A new book is coming out shortly, entitled “Alone Sucks.” The author is Timothy Eldred, a lovely gentleman I met on a flight a few years ago. He sent me the manuscript which is frighteningly spot on and is helping to open a fresh conversation.
We live in an era where it is easier than ever to connect with others through social media and yet we are increasingly reporting feelings of loneliness. A 2016 New York Times article on loneliness cited multiple studies… and in one such study conducted by Dr. Carla M. Perissinotto from the University of California, San Francisco, found that participants who reported feelings of loneliness had significantly higher rates of declining mobility, difficulty in performing routine daily activities, and even higher rates of death during a six-year follow-up to the study. The researchers concluded that loneliness was a predictor of functional decline and death for those over 60.
Psychologist John Cacioppo of the University of Chicago has been studying loneliness for decades and has conducted many fascinating studies that reveal the direct and indirect impact loneliness can have. For example, in one study “doctors confided that they provide better or more complete medical care to patients who have supportive families and are not socially isolated.” In addition, he has also found that “loneliness raises levels of circulating stress hormones and levels of blood pressure,” which affects the regulation of the circulatory system; and “loneliness destroys the quality and efficiency of sleep, so that it is less restorative, both physically and psychologically.”
The one study that has stuck with me was one I came across a while ago that suggested feelings of loneliness is as damaging to your system as smoking 15 cigarettes a day! I have to admit (and feel fortunate) that I haven’t found myself in the grasp of this struggle, but I have witnessed it many times over my years.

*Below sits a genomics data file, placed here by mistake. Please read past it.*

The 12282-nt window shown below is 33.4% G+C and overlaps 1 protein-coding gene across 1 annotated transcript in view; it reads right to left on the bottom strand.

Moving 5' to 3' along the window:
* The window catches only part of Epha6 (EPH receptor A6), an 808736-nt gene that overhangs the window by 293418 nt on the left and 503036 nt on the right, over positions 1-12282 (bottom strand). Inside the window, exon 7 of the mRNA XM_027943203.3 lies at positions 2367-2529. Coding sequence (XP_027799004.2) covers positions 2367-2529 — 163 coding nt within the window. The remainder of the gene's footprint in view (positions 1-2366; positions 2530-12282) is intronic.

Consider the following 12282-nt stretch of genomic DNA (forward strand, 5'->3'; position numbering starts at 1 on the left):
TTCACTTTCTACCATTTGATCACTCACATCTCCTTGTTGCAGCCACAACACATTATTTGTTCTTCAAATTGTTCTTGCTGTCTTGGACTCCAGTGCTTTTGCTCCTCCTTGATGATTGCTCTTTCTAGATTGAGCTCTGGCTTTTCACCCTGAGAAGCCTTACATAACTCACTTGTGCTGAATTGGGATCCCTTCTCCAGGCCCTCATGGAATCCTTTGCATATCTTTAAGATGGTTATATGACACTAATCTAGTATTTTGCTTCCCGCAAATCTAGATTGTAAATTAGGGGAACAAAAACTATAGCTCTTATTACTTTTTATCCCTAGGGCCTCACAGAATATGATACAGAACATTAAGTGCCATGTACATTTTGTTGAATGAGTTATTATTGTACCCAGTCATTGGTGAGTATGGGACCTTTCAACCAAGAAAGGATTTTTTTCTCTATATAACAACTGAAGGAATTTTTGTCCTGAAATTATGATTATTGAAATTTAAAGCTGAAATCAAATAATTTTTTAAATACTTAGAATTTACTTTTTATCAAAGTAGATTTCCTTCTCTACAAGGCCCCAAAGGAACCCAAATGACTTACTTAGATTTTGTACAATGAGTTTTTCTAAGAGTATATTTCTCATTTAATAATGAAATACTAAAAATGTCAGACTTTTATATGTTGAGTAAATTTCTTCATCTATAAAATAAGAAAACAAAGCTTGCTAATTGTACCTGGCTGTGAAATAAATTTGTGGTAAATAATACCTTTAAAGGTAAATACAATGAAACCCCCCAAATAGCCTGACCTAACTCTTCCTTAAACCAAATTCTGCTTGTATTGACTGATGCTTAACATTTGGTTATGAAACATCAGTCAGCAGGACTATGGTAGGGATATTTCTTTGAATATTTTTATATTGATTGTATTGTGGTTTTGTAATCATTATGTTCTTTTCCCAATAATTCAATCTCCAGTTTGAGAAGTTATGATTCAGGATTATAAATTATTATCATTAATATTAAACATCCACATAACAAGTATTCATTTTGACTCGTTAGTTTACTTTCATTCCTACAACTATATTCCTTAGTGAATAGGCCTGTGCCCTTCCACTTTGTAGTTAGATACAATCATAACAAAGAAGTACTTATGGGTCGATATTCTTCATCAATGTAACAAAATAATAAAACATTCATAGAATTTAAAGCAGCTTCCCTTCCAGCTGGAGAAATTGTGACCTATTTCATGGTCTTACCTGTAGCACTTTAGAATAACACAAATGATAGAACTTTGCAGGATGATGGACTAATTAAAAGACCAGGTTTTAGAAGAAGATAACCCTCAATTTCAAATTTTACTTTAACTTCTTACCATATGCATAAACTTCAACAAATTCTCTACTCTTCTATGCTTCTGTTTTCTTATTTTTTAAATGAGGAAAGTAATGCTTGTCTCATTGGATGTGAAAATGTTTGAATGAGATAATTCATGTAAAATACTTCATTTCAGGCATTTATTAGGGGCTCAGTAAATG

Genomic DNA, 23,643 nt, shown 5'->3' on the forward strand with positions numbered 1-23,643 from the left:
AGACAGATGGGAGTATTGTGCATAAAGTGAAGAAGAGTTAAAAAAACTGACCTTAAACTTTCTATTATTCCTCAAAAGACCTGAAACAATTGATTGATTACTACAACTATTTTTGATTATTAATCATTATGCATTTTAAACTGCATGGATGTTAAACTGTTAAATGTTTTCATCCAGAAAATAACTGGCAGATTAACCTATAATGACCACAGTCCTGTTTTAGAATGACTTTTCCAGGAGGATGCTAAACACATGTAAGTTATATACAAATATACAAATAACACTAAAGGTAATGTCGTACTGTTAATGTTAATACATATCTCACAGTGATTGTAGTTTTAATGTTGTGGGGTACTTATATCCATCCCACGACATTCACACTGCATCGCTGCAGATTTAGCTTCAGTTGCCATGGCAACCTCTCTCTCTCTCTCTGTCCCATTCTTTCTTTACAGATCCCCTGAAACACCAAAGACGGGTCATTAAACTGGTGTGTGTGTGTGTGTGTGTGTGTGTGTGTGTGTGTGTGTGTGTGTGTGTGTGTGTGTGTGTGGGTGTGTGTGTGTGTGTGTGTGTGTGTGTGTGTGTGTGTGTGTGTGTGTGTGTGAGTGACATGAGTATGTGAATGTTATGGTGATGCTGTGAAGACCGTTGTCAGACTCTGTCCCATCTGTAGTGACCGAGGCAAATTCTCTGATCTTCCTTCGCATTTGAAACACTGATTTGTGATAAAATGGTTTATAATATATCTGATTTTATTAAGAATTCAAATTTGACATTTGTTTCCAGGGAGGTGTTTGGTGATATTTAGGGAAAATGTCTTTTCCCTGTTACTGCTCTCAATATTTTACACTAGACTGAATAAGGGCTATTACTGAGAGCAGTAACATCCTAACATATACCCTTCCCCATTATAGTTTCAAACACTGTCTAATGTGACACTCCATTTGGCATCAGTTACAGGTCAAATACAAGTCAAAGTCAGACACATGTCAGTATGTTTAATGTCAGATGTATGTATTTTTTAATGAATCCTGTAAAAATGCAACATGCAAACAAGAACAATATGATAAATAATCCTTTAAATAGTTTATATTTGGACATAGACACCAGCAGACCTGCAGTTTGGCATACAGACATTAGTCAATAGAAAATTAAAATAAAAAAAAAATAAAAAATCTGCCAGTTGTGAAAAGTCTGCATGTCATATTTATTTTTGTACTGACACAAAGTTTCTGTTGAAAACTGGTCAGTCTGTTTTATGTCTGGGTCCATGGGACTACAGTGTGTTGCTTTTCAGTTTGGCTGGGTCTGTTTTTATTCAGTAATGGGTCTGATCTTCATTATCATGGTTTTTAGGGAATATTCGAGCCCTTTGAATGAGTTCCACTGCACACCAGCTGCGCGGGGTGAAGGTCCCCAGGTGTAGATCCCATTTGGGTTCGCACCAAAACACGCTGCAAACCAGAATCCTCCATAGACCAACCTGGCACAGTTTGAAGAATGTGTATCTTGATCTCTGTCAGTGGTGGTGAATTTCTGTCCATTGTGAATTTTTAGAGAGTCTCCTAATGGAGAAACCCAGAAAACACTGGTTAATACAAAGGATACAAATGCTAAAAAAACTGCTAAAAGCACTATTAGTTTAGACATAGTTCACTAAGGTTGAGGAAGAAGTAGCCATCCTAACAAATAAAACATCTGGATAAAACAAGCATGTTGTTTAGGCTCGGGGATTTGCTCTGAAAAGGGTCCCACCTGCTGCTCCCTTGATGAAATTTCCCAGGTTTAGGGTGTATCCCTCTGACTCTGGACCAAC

I’m excited for the release of “Alone Sucks” because I think a conversation about loneliness is an important one we all need to have—for that matter we need to work to decrease the stigma around mental health in general. When we have a better understanding of what people are going through and the effects of such emotional isolation—whether we suffer from loneliness or not—we can be more empathetic toward others.
Connectivity is a two way street; and I think the first step for most of us is to learn to listen. I often wonder if people who are truly lonely have lost the desire to initiate relationships. Is loneliness always a companion with depression? When one feels lonely, even when they’re amongst people, is it a chemical imbalance? Being alone sucks and I’m excited that Timothy is sharing fresh insights on the topic so we can all advance the conversation and reconnect.
Photo Credit: Benedicto de Jesus